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Eleanor D. Hynote
, Phyllis C. Mervine
, Raphael B. Stricker
Received 31 August 2011; accepted 6 October 2011. published online 21 November 2011.
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Abstract 
Lyme disease transmission to humans by Ixodes ticks is thought to require at least 36–48 h of tick attachment. We describe 3 cases in which transmission of Borrelia burgdorferi, the spirochetal agent of Lyme disease, appears to have occurred in less than 24 h based on the degree of tick engorgement, clinical signs of acute infection, and immunologic evidence of acute Lyme disease. Health care providers and individuals exposed to ticks should be aware that transmission of Lyme disease may occur more rapidly than animal models suggest. A diagnosis of Lyme disease should not be ruled out based on a short tick attachment time in a subject with clinical evidence of B. burgdorferi infection.

http://www.dmidjournal.com/article/S0732-8893(11)00415-9/abstract

Persistence of Borrelia burgdorferi in Rhesus Macaques following Antibiotic Treatment of Disseminated Infection.

“Our studies do however offer proof of the principle that intact spirochetes can persist in an incidental host comparable to humans, following antibiotic therapy. Additionally, our experiments uncover residual antigen associated with inflammatory foci.”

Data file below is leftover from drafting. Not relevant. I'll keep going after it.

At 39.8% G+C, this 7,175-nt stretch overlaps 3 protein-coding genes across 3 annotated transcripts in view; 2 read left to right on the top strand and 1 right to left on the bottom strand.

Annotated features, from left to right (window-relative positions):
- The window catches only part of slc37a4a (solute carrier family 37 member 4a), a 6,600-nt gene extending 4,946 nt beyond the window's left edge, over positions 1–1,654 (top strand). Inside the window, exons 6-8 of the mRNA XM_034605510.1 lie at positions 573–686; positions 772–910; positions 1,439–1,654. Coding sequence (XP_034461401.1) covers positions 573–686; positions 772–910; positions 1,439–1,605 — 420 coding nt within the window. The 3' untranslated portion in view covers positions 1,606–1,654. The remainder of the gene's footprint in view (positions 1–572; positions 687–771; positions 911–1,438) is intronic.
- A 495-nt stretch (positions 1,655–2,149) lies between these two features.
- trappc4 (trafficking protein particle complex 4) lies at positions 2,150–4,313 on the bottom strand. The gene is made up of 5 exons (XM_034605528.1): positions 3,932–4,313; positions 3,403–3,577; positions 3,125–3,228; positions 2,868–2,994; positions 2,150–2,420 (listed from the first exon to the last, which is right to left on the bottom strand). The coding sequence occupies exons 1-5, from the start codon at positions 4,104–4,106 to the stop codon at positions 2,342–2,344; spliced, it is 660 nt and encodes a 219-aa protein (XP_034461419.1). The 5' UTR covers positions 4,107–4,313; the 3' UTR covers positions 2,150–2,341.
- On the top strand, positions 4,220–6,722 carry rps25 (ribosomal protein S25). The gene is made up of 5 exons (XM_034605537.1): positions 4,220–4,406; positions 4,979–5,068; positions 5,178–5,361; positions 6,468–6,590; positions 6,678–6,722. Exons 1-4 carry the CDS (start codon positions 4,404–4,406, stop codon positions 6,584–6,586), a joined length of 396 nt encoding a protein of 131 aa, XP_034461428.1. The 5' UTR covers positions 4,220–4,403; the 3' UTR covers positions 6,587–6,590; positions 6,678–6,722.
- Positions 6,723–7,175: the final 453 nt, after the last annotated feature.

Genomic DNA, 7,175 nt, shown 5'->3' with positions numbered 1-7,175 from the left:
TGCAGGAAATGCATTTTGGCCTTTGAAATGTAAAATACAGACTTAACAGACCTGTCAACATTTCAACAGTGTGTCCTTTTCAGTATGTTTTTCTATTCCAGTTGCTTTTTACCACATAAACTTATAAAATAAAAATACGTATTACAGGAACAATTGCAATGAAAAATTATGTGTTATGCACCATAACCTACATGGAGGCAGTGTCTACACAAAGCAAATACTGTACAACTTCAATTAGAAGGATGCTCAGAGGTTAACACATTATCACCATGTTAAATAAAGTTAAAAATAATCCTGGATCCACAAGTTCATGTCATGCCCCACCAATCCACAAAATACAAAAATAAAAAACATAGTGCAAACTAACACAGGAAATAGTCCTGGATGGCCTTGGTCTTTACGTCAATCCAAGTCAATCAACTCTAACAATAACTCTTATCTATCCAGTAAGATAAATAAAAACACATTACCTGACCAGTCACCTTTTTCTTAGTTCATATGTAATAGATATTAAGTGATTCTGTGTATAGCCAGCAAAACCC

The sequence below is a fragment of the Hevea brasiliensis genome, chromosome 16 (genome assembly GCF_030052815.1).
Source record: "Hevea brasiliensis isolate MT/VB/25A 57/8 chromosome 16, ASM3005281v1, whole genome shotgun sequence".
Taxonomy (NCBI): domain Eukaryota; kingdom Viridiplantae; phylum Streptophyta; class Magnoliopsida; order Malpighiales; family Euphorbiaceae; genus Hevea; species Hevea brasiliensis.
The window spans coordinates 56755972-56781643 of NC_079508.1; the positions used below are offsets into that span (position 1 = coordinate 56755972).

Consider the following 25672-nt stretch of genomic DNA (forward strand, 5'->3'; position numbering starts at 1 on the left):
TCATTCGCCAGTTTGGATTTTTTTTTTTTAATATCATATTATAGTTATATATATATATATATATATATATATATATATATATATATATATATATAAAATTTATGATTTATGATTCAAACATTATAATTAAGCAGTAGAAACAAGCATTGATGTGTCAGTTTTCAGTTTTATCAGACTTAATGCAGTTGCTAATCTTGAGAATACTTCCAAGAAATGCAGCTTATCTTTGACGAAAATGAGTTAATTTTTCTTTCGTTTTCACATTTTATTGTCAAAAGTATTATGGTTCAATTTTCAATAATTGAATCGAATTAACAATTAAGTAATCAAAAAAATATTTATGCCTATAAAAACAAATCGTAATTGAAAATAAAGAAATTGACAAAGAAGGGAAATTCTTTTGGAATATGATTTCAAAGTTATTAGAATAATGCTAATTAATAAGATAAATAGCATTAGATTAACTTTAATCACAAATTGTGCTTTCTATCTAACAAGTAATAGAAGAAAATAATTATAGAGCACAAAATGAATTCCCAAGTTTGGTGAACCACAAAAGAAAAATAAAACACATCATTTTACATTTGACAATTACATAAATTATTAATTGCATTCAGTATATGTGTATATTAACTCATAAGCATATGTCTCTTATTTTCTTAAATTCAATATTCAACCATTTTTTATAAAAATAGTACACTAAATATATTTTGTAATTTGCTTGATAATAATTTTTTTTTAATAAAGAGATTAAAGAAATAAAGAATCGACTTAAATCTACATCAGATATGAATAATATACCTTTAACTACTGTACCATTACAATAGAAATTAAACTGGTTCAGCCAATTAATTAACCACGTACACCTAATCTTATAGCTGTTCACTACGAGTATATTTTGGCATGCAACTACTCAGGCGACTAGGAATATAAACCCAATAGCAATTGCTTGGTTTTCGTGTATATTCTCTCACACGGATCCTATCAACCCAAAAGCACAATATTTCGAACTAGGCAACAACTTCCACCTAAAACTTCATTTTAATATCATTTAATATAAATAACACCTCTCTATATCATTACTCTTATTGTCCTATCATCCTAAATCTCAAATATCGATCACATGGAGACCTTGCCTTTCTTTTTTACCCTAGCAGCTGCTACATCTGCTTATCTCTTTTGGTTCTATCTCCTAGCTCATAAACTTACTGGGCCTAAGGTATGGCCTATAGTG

Embers ME, Barthold SW, Borda JT, Bowers L, Doyle L, et al. (2012) Persistence of Borrelia burgdorferi in Rhesus Macaques following Antibiotic Treatment of Disseminated Infection. PLoS ONE 7(1): e29914. doi:10.1371/journal.pone.0029914

Abstract

The persistence of symptoms in Lyme disease patients following antibiotic therapy, and their causes, continue to be a matter of intense controversy. The studies presented here explore antibiotic efficacy using nonhuman primates.

Rhesus macaques were infected with B. burgdorferi and a portion received aggressive antibiotic therapy 4–6 months later.

Multiple methods were utilized for detection of residual organisms, including the feeding of lab-reared ticks on monkeys (xenodiagnosis), culture, immunofluorescence and PCR.

Antibody responses to the B. burgdorferi-specific C6 diagnostic peptide were measured longitudinally and declined in all treated animals.

B. burgdorferi antigen, DNA and RNA were detected in the tissues of treated animals.

Finally, small numbers of intact spirochetes were recovered by xenodiagnosis from treated monkeys.

These results demonstrate that B. burgdorferi can withstand antibiotic treatment, administered post-dissemination, in a primate host.

Though B. burgdorferi is not known to possess resistance mechanisms and is susceptible to the standard antibiotics (doxycycline, ceftriaxone) in vitro, it appears to become tolerant post-dissemination in the primate host.

This finding raises important questions about the pathogenicity of antibiotic-tolerant persisters and whether or not they can contribute to symptoms post-treatment.

http://www.plosone.org/article/fetchArticle?articleURI=info%3Adoi%2F10.1371%2Fjournal.pone.0029914